Narrator: In Amber Graeber's project-based Knowledge in Action government class, students don't just study Congress; they become Congress, in this case debating an immigration bill.
Girl: I would like to point out only people who have been living in the United States for the last five years based on the second we pass this act will be eligible.
Amber: What we see in 111th Congress is that students took on the role of a representative. They were able to choose the party that they wanted to belong to.
Boy: And by passing this bill, it will put more tax on our system, which we can‚Äôt handle in moments...
Amber: And they really embodied some of these individuals who are actually working in Congress for us. They learned about the background of the district.
Girl: Wouldn't you agree that conditional permanent-resident status, which would put them on the track to citizenship, is comparable?
Amber: So, I think that by taking real-life events, it gives students the opportunity to problem-solve and to think critically and become intimately involved in it and understand it from a variety of perspectives.
Girl: We can't put this burden of proof on children that were probably just following whatever their parents told them.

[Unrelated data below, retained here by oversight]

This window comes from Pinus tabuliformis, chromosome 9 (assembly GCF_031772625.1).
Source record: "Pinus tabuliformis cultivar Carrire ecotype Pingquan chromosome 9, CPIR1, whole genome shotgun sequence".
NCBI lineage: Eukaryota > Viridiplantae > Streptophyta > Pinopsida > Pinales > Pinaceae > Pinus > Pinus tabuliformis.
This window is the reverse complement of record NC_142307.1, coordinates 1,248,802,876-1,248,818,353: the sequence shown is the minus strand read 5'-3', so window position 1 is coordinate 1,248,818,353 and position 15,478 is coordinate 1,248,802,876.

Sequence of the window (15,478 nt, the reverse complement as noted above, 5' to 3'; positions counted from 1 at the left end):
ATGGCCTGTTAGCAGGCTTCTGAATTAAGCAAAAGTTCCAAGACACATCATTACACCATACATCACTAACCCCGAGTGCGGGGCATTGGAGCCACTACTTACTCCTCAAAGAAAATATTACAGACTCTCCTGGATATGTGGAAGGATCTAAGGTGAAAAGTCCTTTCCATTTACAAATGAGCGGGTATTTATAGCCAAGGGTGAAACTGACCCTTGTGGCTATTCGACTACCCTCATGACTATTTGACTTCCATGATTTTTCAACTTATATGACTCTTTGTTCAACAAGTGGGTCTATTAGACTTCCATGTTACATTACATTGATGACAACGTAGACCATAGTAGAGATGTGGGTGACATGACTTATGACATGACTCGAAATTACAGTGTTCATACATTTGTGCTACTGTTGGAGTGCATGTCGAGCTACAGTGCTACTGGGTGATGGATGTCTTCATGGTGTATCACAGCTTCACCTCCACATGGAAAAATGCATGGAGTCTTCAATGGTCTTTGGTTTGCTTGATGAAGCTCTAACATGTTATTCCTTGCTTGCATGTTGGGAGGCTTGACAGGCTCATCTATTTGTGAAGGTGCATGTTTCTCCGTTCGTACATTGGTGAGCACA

Narrator: A number of studies show that deep understanding can flow from project-based curricula, but projects are rarely employed to study rigorous Advanced Placement subject matter, and they need to be carefully designed.
Susan: I think that anything we could do to increase the authenticity...
Narrator: To test the theory that students could learn more with a project-based learning approach to Advanced Placement courses, the Knowledge in Action research project was undertaken in the fall of 2008.
Susan: Our first research question is: Can we get more students to pass the AP test in this course? The second research question is: Can we get students who do well on the AP test to exhibit deeper understanding?
Narrator: With support from the George Lucas Educational Foundation, researchers from the University of Washington and teachers from the Bellevue Washington School District near Seattle worked together to redesign traditional AP government classes using a project-based learning approach.
Susan: ...have some overall framework of what's important, kinds of things...
Narrator: The Knowledge in Action redesigned curriculum presented five projects in a challenge-cycle format. Across the five challenge cycles, students tackled the six AP topics specified by the College Board for the course: constitutional underpinnings; political beliefs and behaviors; political parties, interest groups and mass media; institutions of national government; public policy; and civil rights and civil liberties.